Handlers abandon critically injured jumbo on roadside

May 10, 2012, 08:27 IST | Priyankka Deshpande and Kaumudi Gurjar

Left to die on Ravet-Kivale road, elephant used for begging by absconding handlers goes through days of agony as passers-by fail to report matter; animal rights activist finally initiates action on Tuesday night after getting wind of situation, informs authorities and spearheads battle to save pachyderm's life.

An elephant that has probably served its handlers well and earned them a pretty packet while it was healthy was abandoned on the roadside after it fell critically ill. It would have died had an animal activist not come to its rescue.

After it was left to die, the pachyderm’s condition further deteriorated and even passers-by, who saw it lying motionless on the side of the Ravet-Kivale road near the water purification plant in Nigadi, chose to ignore it.

The veterinary doctor who examined the stricken beast said that it had dislocated its left leg and its right leg was infected with gangrene for the past several days.

Finally, someone cares: Locals try to keep the elephant cool with water. A temporary pandal has also been put up to shield the jumbo from the harsh sun. Pic/NAVNATH KAPLE 

Animal activists are making an all-out effort to ensure that the animal gets treatment at the earliest and the PMC is working on plans to move the animal to a rescue centre.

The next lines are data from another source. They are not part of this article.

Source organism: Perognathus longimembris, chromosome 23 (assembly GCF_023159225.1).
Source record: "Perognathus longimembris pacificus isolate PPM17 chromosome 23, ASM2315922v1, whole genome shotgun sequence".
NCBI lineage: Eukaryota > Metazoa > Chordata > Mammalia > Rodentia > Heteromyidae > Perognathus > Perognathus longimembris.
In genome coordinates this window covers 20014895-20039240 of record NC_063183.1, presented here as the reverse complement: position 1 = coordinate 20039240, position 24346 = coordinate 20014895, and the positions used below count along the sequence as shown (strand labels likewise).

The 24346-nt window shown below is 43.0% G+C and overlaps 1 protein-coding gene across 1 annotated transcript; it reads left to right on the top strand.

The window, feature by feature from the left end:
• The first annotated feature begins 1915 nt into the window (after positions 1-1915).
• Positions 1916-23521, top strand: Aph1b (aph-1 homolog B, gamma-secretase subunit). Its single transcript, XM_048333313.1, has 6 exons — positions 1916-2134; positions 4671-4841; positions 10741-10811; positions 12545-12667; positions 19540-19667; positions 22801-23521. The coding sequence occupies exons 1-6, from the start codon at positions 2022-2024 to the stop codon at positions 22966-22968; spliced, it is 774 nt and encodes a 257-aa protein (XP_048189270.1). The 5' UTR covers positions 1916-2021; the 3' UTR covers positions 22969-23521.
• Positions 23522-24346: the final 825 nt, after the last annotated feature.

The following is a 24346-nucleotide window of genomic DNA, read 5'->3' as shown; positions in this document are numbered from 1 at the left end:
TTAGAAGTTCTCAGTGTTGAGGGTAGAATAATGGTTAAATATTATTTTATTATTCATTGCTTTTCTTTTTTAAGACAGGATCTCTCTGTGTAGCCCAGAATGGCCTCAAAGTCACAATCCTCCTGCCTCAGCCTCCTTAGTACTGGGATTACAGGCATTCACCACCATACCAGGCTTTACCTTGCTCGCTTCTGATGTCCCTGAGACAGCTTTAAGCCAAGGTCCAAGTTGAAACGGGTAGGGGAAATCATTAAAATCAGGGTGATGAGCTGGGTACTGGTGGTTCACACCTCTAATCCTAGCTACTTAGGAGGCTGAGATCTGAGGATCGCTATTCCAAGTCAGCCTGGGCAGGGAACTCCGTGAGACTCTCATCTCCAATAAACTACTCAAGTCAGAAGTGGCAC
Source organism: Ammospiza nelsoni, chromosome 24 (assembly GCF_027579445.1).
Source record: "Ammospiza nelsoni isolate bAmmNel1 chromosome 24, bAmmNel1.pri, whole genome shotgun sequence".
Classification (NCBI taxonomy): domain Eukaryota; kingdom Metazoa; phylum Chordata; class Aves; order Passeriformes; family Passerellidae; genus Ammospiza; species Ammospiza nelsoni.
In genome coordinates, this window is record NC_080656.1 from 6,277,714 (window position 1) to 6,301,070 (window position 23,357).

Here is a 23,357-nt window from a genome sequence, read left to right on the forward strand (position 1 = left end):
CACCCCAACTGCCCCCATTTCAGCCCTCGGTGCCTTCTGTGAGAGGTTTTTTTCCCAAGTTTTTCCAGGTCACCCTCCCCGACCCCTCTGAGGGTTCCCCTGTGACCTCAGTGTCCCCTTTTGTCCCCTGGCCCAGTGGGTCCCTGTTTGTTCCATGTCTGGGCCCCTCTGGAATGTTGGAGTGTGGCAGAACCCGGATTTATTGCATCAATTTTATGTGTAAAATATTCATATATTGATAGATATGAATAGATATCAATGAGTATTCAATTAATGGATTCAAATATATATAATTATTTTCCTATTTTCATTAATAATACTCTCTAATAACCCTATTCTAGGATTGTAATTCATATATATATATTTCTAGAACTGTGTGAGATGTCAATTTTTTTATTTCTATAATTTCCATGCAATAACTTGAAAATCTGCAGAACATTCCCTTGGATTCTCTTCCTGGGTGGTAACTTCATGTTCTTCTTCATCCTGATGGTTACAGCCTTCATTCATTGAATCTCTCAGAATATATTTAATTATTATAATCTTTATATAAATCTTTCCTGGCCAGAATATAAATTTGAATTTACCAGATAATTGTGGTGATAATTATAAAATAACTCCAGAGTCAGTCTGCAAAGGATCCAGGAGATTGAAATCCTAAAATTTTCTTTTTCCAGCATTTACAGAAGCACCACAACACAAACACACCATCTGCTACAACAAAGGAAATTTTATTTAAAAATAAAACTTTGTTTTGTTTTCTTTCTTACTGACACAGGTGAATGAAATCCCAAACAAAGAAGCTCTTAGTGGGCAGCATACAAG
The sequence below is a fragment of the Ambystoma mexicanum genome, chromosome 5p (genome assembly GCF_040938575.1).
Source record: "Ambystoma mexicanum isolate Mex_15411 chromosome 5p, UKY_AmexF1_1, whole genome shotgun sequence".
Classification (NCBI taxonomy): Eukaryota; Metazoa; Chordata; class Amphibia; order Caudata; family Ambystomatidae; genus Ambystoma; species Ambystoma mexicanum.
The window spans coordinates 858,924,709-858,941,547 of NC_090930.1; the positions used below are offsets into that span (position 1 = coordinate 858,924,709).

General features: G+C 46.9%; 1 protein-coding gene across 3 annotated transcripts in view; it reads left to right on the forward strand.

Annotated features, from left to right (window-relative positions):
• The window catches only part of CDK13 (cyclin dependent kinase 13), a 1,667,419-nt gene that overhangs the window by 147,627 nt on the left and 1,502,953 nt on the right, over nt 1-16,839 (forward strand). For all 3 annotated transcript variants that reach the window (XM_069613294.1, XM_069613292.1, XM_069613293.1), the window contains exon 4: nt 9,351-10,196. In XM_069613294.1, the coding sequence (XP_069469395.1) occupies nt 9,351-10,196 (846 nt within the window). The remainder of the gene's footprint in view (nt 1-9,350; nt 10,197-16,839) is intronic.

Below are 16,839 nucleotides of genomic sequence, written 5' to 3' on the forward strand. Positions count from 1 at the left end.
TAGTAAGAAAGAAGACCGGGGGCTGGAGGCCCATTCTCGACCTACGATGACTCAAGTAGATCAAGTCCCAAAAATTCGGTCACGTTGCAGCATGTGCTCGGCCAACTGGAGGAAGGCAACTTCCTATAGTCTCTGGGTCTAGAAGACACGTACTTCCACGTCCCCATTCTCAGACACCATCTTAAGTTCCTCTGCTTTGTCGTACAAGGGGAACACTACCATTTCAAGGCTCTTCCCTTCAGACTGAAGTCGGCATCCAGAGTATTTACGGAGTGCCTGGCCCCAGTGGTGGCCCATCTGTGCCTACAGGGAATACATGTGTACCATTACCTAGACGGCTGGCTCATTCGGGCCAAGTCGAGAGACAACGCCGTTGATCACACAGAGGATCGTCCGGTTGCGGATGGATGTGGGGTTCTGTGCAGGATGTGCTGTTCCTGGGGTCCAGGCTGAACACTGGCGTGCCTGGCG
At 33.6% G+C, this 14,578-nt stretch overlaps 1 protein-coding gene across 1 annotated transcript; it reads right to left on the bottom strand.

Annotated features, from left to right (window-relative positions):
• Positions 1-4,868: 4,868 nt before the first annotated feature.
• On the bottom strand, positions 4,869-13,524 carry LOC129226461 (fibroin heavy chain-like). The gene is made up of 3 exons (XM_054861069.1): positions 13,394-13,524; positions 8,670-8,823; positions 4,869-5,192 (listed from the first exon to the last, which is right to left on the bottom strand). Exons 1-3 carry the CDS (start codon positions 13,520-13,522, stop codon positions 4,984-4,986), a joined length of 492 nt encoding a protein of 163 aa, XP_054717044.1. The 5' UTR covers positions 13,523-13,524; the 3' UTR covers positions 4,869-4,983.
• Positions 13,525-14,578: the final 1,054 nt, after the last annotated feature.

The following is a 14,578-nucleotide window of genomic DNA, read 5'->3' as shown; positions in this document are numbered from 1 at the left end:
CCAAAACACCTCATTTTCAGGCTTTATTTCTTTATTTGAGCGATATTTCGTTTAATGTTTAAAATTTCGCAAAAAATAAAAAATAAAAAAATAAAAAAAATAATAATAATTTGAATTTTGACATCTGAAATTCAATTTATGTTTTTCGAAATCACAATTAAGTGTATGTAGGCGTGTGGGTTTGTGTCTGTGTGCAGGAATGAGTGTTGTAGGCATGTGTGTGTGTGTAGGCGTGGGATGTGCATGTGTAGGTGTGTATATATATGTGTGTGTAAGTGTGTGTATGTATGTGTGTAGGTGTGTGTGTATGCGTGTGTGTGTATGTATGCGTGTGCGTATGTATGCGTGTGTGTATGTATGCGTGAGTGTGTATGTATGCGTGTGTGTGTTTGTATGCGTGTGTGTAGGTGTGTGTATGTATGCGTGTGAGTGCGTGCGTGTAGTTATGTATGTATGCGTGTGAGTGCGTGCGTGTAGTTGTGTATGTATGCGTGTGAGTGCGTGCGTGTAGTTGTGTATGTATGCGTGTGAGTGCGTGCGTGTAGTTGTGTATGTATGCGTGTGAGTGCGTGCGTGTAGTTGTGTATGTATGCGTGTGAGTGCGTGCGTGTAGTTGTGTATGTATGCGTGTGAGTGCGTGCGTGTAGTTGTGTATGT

Animal rights activist Banti Chauhan, who got wind of the animal’s predicament on Tuesday night, visited the spot and recognised the elephant. The activist claimed that the elephant’s name was Chanchal and it was one of the five or six pachyderms owned by some UP-based families who travel across the state earning money off the animals. Chauhan had initiated action against two such elephant handlers in 2007.

Chauhan found out about the elephant from a neighbour and visited the spot and noticed that the animal was unable to move. He immediately informed local corporator R S Kumar, following which veterinary doctor Satish Gore, associated with the PCMC Zoo, reached the spot on Tuesday night.

“The animal’s condition is serious. We have treated it for a dislocated left leg and for gangrene on its right leg. If the animal is not shifted to hospital, its chances of survival are bleak,” Gore said.

Gore added that the elephant appears to have been untreated for several days.

“We came to know that some rag pickers, who frequent this plot in survey no 25 did not care to report about this elephant to the concerned authorities. As a result, the animal was left untreated for more than 15 days,” Gore said.

Manoj Oswal, another animal rights activist who reached the spot yesterday, is trying to contact experts to save the animal. Oswal had earlier objected to two such elephants being used for begging in the city.

Oswal said according to the Wild Life Protection Act of 1972, it was illegal to keep an elephant in captivity.

“Two elephants were seized and their handlers faced arrest in 2007. The handler of this particular elephant managed to evade arrest,” Oswal said.

He added that rescuing an animal weighing almost 3.5 tonnes is a Herculean task as there are chances that the animal could face further injury.

“The chances of the elephant getting violent are higher during a rescue operation and without her handlers, the task is even more difficult. PCMC is doing their level best to rescue the animal,” Oswal said.

Gore said that attempts to contact forest officials were in progress.

“The elephant is a Schedule I Animal and therefore, it is necessary that the doctor who has been treating her should inform the forest department. A report on her condition should be sent to the rescue center,” said M K Rao, chief forest officer of Pune Forest Division. 

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